The Dow Jones Industrial Average has existed for 125 years and is one of the most widely recognized stock market indexes in the world.
While many investors believe the purpose of the index is to generally represent the U.S. economy, in fact that’s true only in broad strokes. Originally it was just industrial companies (hence the name), but now other sectors of the economy are reflected in the 30 stocks that make up the Dow.
Yet despite technology companies being present in the index, one name you won’t see there is Amazon (NASDAQ:AMZN), even though it is arguably one of the businesses most integral to the tech sector and to the economic health of the country as a whole.
The one constant is change
The Dow Jones Industrial Average is a fluid index. Its components having changed about 60 different times over its history, or about once every two years.
Although most changes Dow Jones makes to the index make sense, at other times not so much. For example, salesforce.com (NYSE:CRM) was added to keep up the technology component of the index after Apple (NASDAQ:AAPL) split its stock 4-for-1 and ExxonMobil (NYSE:XOM) was removed.
Although Dow Jones explained at the time that the changes helped “diversify the index by removing overlap between companies of similar scope and adding new types of businesses that better reflect the American economy,” salesforce.com is hardly more representative than Amazon.
Not only are Amazon’s e-commerce operations essential to tens of millions of consumers, but its cloud computing division, Amazon Web Services, is also the digital backbone to hundreds of corporations, educational institutions, nonprofits, healthcare facilities, and even the U.S. and foreign governments.
That means the Dow is not really representative of today’s digital economy, and this explains why the Dow badly trailed the performance of the S&P 500 and Nasdaq exchanges last year. While the Nasdaq gained 24% and the S&P 16%, the Dow rose just 7.3% in 2020.
Carrying the weight
Today, Salesforce’s valuation has grown to almost $210 billion (about equal to Exxon’s), which makes it the 15th biggest stock on the Dow Jones index.
But because the Dow is a price-weighted index, not market-weighted, the tech stock’s $225 share price means it’s actually the sixth most expensive stock, representing 4.79% of the index’s weighted total.
That also explains why Amazon isn’t in the Dow Jones Industrial Average and likely never will be.
|Dow Stock||Price||Market Cap||% Weight|
|American Express||$126.14||$102.92 billion||2.68%|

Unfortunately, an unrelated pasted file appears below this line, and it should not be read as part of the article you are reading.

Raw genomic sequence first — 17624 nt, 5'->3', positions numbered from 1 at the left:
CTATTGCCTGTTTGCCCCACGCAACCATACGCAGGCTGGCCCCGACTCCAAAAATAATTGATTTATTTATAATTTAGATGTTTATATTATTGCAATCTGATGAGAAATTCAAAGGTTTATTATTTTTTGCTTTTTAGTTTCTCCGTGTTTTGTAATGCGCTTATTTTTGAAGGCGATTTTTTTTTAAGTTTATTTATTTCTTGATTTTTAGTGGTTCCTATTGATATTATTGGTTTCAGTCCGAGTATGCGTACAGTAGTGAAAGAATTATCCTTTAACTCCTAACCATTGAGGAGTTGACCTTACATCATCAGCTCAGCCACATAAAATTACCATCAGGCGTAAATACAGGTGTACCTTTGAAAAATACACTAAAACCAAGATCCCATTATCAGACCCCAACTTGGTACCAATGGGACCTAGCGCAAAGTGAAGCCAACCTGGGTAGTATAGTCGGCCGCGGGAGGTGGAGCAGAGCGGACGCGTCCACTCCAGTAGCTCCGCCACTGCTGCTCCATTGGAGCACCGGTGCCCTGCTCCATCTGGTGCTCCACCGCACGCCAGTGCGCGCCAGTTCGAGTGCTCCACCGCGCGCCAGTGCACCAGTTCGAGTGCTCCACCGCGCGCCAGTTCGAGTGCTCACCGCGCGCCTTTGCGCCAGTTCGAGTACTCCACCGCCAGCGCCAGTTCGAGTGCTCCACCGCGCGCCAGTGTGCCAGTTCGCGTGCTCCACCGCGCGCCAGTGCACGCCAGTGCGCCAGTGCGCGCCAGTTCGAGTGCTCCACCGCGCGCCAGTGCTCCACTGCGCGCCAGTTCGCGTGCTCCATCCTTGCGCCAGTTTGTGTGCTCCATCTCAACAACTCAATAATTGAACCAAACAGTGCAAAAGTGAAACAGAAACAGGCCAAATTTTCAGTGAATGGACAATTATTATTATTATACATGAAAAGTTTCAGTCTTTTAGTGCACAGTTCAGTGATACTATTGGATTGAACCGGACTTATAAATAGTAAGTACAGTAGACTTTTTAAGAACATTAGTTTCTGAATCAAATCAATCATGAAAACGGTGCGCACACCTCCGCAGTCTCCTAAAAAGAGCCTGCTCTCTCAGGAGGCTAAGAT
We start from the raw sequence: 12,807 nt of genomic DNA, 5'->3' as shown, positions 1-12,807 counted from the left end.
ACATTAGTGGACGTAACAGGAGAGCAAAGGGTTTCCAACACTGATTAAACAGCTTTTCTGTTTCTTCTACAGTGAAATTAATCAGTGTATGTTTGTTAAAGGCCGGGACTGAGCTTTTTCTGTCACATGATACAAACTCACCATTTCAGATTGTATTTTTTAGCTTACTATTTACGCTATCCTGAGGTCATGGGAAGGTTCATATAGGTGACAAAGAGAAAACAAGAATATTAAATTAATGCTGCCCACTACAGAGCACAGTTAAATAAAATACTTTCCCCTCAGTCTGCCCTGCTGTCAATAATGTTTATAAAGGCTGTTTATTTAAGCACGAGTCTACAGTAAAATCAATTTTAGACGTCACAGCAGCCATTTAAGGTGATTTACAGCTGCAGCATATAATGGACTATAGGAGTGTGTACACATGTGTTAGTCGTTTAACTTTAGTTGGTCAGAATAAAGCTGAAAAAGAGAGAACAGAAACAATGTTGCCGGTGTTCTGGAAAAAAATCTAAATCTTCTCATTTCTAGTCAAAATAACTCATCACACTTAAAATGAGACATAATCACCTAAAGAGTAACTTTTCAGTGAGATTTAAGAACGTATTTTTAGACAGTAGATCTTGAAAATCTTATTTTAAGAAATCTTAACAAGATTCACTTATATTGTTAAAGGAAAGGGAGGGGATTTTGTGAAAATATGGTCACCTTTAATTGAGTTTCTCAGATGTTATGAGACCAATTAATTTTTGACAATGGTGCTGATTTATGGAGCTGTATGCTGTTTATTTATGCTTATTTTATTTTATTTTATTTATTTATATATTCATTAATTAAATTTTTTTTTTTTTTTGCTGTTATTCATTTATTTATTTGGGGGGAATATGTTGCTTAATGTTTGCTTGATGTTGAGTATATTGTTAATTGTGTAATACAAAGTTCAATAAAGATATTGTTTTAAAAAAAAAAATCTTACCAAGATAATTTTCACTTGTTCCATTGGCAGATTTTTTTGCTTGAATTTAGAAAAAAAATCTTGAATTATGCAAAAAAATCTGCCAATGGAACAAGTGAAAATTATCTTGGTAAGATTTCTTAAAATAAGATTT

|Goldman Sachs||$289.39||$101.84 billion||6.14%|
|Home Depot||$284.00||$297.71 billion||6.03%|
|Johnson & Johnson||$163.55||$431.49 billion||3.47%|
|JPMorgan Chase||$133.79||$415.26 billion||2.84%|
|Procter & Gamble||$130.00||$323.46 billion||2.76%|
|Travelers Companies||$145.84||$36.71 billion||3.10%|
|UnitedHealth Group||$347.55||$329.04 billion||7.38%|
|Walgreens Boots Alliance||$47.45||$41.33 billion||1.01%|
|Walt Disney||$172.78||$316.45 billion||3.67%|
When Apple split its stock, Dow Jones explained the change “will reduce the index’s weight in the Global Industry Classification Standard (GICS) Information Technology sector.” It needed a tech stock to offset that, which is why it chose Salesforce.
Had it added Amazon to the index, its $3,300 share price would have dramatically skewed the benchmark in its favor. Any movement made by the stock would account for all of the index’s action that day. And Amazon isn’t likely to split its stock anytime soon, if ever.
The digital giant split its shares thrice in the 1990s after going public, keeping the stock below $100. But over the ensuing decades as the shares’ value ran higher, Amazon chose not to divide them up.
Now that its business has grown far beyond its humble roots as an online bookseller, the need to be friendly to retail investors isn’t an imperative. Besides, Amazon would have to split its shares by 10-to-1 or more to reduce them to a level at which Dow Jones would even consider it.
Amazon may be one of the more important straws that stir the nation’s economic drink, but that doesn’t mean the tech stock will find its way into what remains to many the most important stock index today.
This article represents the opinion of the writer, who may disagree with the “official” recommendation position of a Motley Fool premium advisory service. We’re motley! Questioning an investing thesis — even one of our own — helps us all think critically about investing and make decisions that help us become smarter, happier, and richer.
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